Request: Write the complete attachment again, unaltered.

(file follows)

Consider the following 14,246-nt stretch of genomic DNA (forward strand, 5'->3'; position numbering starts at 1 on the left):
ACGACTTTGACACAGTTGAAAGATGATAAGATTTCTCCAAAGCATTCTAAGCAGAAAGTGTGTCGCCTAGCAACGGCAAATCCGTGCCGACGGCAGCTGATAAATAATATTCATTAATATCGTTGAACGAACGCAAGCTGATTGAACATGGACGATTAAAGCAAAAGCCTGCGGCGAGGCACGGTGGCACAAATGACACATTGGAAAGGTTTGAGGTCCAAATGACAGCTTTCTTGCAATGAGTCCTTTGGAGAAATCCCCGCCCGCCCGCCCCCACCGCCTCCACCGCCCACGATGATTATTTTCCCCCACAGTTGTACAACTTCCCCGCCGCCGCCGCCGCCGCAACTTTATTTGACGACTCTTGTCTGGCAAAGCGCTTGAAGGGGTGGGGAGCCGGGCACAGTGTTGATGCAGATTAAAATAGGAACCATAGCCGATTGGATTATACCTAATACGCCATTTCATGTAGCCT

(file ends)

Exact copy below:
Consider the following 14,246-nt stretch of genomic DNA (forward strand, 5'->3'; position numbering starts at 1 on the left):
ACGACTTTGACACAGTTGAAAGATGATAAGATTTCTCCAAAGCATTCTAAGCAGAAAGTGTGTCGCCTAGCAACGGCAAATCCGTGCCGACGGCAGCTGATAAATAATATTCATTAATATCGTTGAACGAACGCAAGCTGATTGAACATGGACGATTAAAGCAAAAGCCTGCGGCGAGGCACGGTGGCACAAATGACACATTGGAAAGGTTTGAGGTCCAAATGACAGCTTTCTTGCAATGAGTCCTTTGGAGAAATCCCCGCCCGCCCGCCCCCACCGCCTCCACCGCCCACGATGATTATTTTCCCCCACAGTTGTACAACTTCCCCGCCGCCGCCGCCGCCGCAACTTTATTTGACGACTCTTGTCTGGCAAAGCGCTTGAAGGGGTGGGGAGCCGGGCACAGTGTTGATGCAGATTAAAATAGGAACCATAGCCGATTGGATTATACCTAATACGCCATTTCATGTAGCCT